The computer screen lights up with blotches of green and red, formless shapes moving here and there.
I am watching these dancing images, ignorant and clueless, next to a man who knows exactly what is taking place.
I see meaningless colours; he sees body cells responding to an injury.
Can the gulf between two persons be so large that we see the same thing, but he everything and I nothing?
That's how I feel, here in one of the many laboratories I am visiting at Biopolis.
This is the heart of Singapore's multibillion-dollar biotechnology investment where hundreds of talented researchers equipped with the latest cutting edge instruments practise weird and complicated science.
I am trying to understand what is taking place, who are the people involved and how well the projects are doing.
At the Singapore Immunology Network (SIgN) which is part of A*Star, the national body spearheading scientific research, Dr Ng Lai Guan is trying his darndest to explain the what.
The video I was watching was captured by a microscope aimed at the ear of a mouse that had a part of it deliberately damaged by laser to study how the inside of the body reacts to an injury.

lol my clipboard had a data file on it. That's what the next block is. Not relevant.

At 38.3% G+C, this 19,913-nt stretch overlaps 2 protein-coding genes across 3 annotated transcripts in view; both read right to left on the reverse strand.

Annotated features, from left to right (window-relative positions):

The magnification is so powerful it is possible to observe cells and proteins at work. This is a world of the basic building blocks of life .
Singapore's multibillion-dollar R&D bet isn't just about making a mark in the scientific world but part of a broader effort to transform itself. It can no longer rely on being just a place where foreign companies set up their factories, but must build its own, invent new products, innovate new ways to serve its customers, and, yes, discover new cures for diseases.
But you can't just place any old mouse under any old looking glass. This laboratory mouse has been genetically modified so that the relevant cells will show up in different colours when the action takes place. Otherwise you wouldn't be able to tell what was taking place and interpret the subsequent action.